John R. Senseney is Associate Professor of Ancient History at the University of Arizona. He is an architectural historian with a research focus on ancient cities, sanctuaries, and how creative labor constructed a sense of order that enabled knowledge about the world. He has published on topics including Archaic Greek practices of construction and engineering, the Parthenon frieze, Plato's reliance on metaphors from artisanship, and the Greek and Hellenistic influences on the urban development of Rome. His teaching explores questions of power and identity, religious and ethnic conflict and tolerance, and the origins of science and scientific world views. He teaches ancient Near Eastern, Greek, and Roman history. He is a native of the Sonoran desert, a Tucsonan forever, and will tell anyone who pretends to listen that he is a real Wildcat who first arrived at Arizona/Sonora dorm decades ago, with subsequent intervals at the University of California, Santa Barbara (where he earned his Ph.D.) and the University of Illinois at Urbana-Champaign (where he was tenured). His office overlooks Old Main and he wanted you to know that.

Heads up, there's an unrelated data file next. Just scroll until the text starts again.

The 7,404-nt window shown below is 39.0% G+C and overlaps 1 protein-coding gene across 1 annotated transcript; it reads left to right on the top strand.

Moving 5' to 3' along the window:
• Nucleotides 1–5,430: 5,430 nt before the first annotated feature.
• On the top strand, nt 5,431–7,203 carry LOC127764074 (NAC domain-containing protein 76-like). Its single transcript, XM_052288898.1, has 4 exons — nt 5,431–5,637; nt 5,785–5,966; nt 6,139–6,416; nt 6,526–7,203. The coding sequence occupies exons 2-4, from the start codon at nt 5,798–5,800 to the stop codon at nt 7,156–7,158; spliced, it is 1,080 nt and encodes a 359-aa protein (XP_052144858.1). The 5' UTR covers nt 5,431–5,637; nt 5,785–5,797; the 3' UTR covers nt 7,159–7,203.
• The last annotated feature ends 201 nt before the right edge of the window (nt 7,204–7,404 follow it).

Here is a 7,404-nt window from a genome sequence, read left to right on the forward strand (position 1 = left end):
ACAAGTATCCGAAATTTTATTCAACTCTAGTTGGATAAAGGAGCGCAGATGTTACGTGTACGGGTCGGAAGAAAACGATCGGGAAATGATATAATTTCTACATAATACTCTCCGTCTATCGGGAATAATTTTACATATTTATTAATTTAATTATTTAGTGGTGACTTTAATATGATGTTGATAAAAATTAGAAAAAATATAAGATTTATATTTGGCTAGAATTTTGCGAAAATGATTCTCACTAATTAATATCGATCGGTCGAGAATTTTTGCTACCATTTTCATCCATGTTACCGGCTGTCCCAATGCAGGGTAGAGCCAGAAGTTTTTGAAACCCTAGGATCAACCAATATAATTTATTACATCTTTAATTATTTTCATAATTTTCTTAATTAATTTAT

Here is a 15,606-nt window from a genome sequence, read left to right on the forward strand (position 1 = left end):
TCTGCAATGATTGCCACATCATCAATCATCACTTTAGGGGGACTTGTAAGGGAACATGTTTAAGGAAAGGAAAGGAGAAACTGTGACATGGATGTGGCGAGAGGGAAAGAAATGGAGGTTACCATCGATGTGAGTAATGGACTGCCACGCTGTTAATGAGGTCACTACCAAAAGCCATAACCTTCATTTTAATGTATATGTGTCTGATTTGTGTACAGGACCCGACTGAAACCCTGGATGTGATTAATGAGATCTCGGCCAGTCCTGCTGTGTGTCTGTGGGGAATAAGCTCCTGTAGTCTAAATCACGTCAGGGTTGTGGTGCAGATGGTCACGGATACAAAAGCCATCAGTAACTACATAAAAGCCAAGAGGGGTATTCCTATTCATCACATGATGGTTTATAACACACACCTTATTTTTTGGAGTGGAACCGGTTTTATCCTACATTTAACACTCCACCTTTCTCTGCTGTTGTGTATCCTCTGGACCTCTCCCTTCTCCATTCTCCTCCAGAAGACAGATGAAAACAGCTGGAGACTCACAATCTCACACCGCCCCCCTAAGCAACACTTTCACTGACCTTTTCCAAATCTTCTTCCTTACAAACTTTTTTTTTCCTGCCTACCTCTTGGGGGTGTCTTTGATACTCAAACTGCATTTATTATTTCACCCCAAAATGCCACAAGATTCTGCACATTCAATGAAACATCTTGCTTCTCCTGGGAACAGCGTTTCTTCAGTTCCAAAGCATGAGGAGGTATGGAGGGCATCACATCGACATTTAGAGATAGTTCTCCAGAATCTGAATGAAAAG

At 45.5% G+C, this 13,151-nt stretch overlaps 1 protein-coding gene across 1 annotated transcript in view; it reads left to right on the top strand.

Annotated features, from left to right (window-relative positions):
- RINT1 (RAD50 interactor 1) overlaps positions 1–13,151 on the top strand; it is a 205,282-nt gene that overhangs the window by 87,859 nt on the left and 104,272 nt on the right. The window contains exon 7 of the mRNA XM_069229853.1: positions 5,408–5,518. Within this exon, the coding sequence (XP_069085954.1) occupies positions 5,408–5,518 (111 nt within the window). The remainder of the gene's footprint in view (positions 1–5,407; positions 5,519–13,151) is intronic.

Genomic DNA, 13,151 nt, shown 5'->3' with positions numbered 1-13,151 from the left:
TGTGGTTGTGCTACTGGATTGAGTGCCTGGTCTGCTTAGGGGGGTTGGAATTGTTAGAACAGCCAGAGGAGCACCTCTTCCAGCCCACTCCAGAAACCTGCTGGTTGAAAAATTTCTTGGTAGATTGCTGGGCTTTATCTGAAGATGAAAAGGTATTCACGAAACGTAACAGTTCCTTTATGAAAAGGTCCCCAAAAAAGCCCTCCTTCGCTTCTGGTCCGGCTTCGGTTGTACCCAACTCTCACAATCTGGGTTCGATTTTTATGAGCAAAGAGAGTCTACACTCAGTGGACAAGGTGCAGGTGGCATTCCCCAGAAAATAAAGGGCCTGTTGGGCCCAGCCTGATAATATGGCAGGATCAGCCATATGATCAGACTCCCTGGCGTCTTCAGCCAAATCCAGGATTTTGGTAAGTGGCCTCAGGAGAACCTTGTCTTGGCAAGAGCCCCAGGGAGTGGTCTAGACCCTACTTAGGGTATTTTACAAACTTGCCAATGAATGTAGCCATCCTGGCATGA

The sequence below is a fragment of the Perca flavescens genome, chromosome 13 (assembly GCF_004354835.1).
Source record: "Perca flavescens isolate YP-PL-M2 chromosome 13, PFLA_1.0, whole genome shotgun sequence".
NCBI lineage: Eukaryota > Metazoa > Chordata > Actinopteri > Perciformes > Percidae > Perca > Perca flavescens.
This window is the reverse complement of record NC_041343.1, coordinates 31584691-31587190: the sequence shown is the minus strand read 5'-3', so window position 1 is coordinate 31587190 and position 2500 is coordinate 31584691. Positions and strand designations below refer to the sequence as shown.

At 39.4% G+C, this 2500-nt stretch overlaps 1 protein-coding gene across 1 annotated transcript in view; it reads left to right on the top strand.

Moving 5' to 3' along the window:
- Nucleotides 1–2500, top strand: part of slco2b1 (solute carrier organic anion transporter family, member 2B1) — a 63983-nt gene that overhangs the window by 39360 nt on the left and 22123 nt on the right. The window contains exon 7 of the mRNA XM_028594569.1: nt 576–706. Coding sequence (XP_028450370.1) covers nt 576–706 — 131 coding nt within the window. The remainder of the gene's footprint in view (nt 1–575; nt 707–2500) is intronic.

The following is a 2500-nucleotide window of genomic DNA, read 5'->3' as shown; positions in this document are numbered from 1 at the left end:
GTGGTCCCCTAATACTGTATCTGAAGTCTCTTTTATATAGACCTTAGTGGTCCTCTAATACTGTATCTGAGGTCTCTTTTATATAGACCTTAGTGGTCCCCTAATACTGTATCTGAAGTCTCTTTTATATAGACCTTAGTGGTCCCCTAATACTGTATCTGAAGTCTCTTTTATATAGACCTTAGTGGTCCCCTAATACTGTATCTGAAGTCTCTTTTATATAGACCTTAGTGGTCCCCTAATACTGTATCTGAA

He/him/his and they/them/their are all completely welcome. 

John Senseney


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Prof. Senseney practicing falconry with Horus, Sonoran desert, March 2021



The University of Arizona sits on the ancestral homeland of the Tohono O'odham, in a region stewarded by peoples long preceding the imposition of borders and the ongoing colonial processes.